The Function Of Albumin In Plasma: A Comprehensive Overview

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Albumin is a protein found in the plasma of our blood that plays a crucial role in maintaining the body’s fluid balance. It is produced in the liver and accounts for over 50% of the total protein in human plasma. This article provides a comprehensive overview of the function of albumin in plasma.

Transportation of Molecules

One of the primary functions of albumin is to transport various molecules, including hormones, fatty acids, and drugs, throughout the body. It binds to these molecules and carries them to their respective destinations. This function is essential for the proper functioning of various organs and systems in the body.

Maintenance of Osmotic Pressure

Albumin also plays a critical role in maintaining the osmotic pressure of our blood. Osmotic pressure refers to the pressure exerted by the solutes in a solution. In the case of our blood, albumin helps to balance the concentration of solutes inside and outside the blood vessels, thereby preventing excessive fluid from leaking into the surrounding tissues.

Regulation of pH Levels

Another crucial function of albumin is to regulate the pH levels of our blood. It acts as a buffer and helps to maintain the blood’s pH within a narrow range of 7.35 to 7.45. This is essential for the proper functioning of enzymes and other biochemical reactions in the body.

Immune System Function

Albumin also plays a role in the immune system function by binding to and transporting various substances, including antibodies and antigens. This helps to protect the body against infections and other foreign invaders.

Contribution to Wound Healing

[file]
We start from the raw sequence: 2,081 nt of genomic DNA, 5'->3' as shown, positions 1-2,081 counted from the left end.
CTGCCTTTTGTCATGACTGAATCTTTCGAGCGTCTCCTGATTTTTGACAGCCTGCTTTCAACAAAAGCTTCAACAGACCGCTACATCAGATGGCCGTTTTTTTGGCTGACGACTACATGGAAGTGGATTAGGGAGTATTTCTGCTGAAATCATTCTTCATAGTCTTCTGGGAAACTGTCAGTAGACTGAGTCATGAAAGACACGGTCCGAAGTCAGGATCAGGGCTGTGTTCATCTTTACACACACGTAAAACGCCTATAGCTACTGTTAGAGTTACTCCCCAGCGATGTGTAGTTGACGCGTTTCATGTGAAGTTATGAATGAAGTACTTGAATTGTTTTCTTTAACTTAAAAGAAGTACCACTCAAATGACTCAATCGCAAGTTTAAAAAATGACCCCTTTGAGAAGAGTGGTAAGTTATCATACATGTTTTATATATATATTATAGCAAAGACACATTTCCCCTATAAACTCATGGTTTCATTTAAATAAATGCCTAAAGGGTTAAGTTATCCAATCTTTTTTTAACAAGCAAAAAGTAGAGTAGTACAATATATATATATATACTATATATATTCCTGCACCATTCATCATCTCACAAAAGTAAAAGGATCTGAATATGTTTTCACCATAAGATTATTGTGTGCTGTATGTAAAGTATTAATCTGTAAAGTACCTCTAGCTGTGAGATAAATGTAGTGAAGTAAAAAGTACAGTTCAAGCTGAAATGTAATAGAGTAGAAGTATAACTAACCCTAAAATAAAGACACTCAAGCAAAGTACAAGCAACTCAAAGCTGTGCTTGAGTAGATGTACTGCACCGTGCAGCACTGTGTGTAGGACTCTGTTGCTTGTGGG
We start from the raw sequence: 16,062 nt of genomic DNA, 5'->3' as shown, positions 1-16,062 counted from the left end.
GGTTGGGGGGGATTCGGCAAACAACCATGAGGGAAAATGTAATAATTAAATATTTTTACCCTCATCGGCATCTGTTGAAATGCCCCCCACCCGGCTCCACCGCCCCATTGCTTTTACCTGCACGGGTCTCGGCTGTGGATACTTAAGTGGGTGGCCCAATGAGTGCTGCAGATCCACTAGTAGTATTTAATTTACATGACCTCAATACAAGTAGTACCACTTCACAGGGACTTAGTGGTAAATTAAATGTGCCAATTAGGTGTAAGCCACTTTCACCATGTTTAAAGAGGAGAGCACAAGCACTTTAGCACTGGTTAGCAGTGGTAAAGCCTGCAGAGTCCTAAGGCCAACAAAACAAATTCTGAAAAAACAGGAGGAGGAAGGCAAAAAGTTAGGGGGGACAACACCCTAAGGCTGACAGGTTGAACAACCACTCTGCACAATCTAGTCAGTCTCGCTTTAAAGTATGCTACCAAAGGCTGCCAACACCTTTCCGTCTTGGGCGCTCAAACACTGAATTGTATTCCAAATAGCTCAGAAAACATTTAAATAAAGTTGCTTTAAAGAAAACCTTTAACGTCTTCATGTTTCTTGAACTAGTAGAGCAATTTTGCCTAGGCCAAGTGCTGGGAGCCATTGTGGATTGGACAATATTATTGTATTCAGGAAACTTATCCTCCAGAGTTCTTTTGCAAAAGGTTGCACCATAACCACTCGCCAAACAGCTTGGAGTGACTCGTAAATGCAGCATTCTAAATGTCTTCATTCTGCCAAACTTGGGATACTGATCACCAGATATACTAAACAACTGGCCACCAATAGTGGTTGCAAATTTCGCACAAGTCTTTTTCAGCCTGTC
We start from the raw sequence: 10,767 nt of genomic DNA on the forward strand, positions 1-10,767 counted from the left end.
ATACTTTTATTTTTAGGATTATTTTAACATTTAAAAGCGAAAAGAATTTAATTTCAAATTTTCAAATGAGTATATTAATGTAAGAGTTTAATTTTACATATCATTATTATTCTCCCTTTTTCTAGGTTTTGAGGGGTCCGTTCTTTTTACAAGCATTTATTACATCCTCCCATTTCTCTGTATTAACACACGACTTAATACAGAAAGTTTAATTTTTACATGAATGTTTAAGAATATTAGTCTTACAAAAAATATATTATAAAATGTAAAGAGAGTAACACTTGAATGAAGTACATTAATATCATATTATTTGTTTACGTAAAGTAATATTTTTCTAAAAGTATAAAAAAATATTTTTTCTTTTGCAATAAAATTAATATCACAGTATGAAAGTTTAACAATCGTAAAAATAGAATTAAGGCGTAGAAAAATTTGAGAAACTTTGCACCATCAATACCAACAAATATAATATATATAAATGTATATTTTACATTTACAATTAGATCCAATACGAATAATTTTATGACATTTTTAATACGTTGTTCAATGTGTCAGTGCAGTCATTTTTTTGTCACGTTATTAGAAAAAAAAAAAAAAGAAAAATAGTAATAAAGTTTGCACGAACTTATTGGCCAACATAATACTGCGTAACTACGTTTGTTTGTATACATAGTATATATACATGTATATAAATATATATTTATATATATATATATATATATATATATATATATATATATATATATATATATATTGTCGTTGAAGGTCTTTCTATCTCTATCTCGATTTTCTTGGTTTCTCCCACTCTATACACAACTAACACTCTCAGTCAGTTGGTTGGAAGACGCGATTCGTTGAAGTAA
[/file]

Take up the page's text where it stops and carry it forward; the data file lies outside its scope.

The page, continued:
Albumin is also essential for wound healing. It helps to maintain the integrity of the blood vessels, which is critical for the delivery of nutrients and oxygen to the injured tissue. Additionally, albumin also helps to reduce inflammation and promote tissue repair.

Role in Liver and Kidney Function

Albumin plays a crucial role in the functioning of both the liver and kidneys. In the liver, it helps to transport various substances, including bilirubin, which is a waste product of red blood cells. In the kidneys, albumin helps to maintain the proper balance of fluids and electrolytes in the body.

Impact of Albumin Deficiency

A deficiency in albumin can have severe consequences on the body. It can lead to edema, or swelling, in various parts of the body, including the legs, feet, and abdomen. It can also impact liver and kidney function, and increase the risk of infections and other health problems.


In conclusion, albumin is a critical protein found in the plasma of our blood that plays a variety of essential functions in the body. It helps to transport various molecules throughout the body, maintain the osmotic pressure and pH levels of our blood, and contribute to immune system function, wound healing, and liver and kidney function. A deficiency in albumin can have severe consequences on the body, highlighting the importance of this protein for our overall health and wellbeing.